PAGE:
On our Minds

School Refusal and Anxiety

School refusal is a growing problem for all ages of children and adolescents.  The reasons for this vary, and to treat it appropriately it is essential to determine the specific reasons for each individual child/teen.  However, it is understandable that school-based anxiety is higher among students in general with the increasing demands of modern schools.  My young clients often report more bullying, social cliques and increased academic expectations/workload than in previous years, even impacting children as young as 8 or 9.  In fact, many children and teens report their social anxiety related to peer relationships as a primary reason for resistance to attend school. 

Unfortunately, this often results in increased difficulties across the board, including growing distress in the child and for the family due to increased conflicts over missing or being late to work and school.  At times, school refusal can result in aggressive and highly oppositional behavior from the child/teen, leading parents to feel unprepared and helpless as what to do next.   Most parents hope this will subside, and in some cases it will.  However, the longer this behavior continues, the more difficult and serious it often becomes, as it then becomes habitual to the child and harder to redirect. 

While school refusal can occur at any age, it is most common among children 5-7 and 11-14 years-old, which coincide with the increased academic and social challenges of those grades.  Due to the complications associated with school refusal behavior, it often requires a multi-pronged intervention, including close collaboration among the parents, the school Staff and often a therapeutic professional to transition the child/teen back to school in a supportive manner.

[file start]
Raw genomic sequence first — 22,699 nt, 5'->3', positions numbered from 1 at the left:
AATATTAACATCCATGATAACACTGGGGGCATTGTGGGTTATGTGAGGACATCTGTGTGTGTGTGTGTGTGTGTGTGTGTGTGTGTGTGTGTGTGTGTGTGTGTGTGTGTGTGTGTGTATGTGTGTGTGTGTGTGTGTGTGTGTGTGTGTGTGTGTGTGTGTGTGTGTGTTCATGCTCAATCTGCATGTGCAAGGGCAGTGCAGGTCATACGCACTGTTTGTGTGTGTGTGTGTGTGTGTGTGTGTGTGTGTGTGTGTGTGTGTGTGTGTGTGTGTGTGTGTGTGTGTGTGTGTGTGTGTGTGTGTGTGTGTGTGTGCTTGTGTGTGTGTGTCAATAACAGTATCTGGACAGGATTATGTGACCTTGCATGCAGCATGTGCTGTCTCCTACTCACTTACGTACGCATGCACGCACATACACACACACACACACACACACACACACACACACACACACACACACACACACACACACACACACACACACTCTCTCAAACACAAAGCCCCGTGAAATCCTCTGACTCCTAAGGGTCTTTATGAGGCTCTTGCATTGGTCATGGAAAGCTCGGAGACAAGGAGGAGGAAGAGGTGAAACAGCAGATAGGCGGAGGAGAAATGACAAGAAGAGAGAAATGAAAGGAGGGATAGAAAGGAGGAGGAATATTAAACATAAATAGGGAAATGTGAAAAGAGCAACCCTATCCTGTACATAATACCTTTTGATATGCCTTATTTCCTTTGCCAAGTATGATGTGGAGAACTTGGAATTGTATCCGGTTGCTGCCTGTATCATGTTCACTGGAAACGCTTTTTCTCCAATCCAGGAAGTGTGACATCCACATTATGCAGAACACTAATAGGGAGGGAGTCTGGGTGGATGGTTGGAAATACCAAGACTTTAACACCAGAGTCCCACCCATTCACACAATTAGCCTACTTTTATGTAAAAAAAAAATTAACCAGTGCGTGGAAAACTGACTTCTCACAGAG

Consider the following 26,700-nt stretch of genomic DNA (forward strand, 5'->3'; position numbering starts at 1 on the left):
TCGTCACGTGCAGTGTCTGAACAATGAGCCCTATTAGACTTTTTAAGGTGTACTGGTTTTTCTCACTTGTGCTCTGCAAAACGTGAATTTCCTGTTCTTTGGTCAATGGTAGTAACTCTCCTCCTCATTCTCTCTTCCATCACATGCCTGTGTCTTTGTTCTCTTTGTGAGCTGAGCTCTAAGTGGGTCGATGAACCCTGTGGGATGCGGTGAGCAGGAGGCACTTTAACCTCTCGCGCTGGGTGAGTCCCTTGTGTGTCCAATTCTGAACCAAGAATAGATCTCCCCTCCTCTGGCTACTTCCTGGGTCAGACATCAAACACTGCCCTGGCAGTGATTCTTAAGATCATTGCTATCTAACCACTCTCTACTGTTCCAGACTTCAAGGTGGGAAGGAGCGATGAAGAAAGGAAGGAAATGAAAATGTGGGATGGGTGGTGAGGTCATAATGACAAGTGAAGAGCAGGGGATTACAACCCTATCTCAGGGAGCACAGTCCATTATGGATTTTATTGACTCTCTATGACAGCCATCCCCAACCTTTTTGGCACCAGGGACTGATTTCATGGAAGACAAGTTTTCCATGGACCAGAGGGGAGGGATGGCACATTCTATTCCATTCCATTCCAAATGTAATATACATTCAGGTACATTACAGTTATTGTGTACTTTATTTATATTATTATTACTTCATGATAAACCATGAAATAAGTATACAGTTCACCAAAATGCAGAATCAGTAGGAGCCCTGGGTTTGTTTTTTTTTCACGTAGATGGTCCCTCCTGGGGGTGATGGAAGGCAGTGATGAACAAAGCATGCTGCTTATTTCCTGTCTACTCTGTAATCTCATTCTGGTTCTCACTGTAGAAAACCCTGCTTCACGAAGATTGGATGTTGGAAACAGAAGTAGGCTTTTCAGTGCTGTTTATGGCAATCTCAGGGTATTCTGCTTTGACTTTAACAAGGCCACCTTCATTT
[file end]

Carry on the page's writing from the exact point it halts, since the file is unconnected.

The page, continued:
Common reasons for school refusal behavior can include:

– Fear of separating from the family (which can include fear of harm coming to themselves or the family)

– Social stressors, including bullying, peer conflicts and fear of social embarrassment or getting in trouble

– Academic fears, including fear of making mistakes, reading aloud, tests, etc.

– Depression, with loss of motivation and sleep disturbance

Common signs of Separation Anxiety:

– Frequent physical complaints, including stomach aches, head aches, fatigue, or “feeling sick” before school or any separation (which often disappears once at school)

– Clingy behavior and/or excessive shyness with new people

– Severe tantrums or panic symptoms when expected to leave for school or leave the parents, which can include opposition, arguing, defiance and aggression

– Difficulty sleeping alone or frequent nightmares

– Fear of being alone and excessive reassurance seeking behavior

School Refusal is a challenging but treatable concern.  Interventions often include a focus on relaxation skills, problem-solving skills, cognitive restructuring and parent training, which assists parents in increasing rewards for attendance and decreasing rewards for refusal.  Both parents and School Staff are provided recommendations for decreasing uncertainty through consistent routines and preparation, increasing social rewards for participation and minimizing negative “pressures,” both academically and socially.  With such collaboration, children and teens are often able to successfully transition to school and cope more effectively with their stressors. 

Ariel Shea, LCSW

The Looking Glass, LLC

Denver, Colorado


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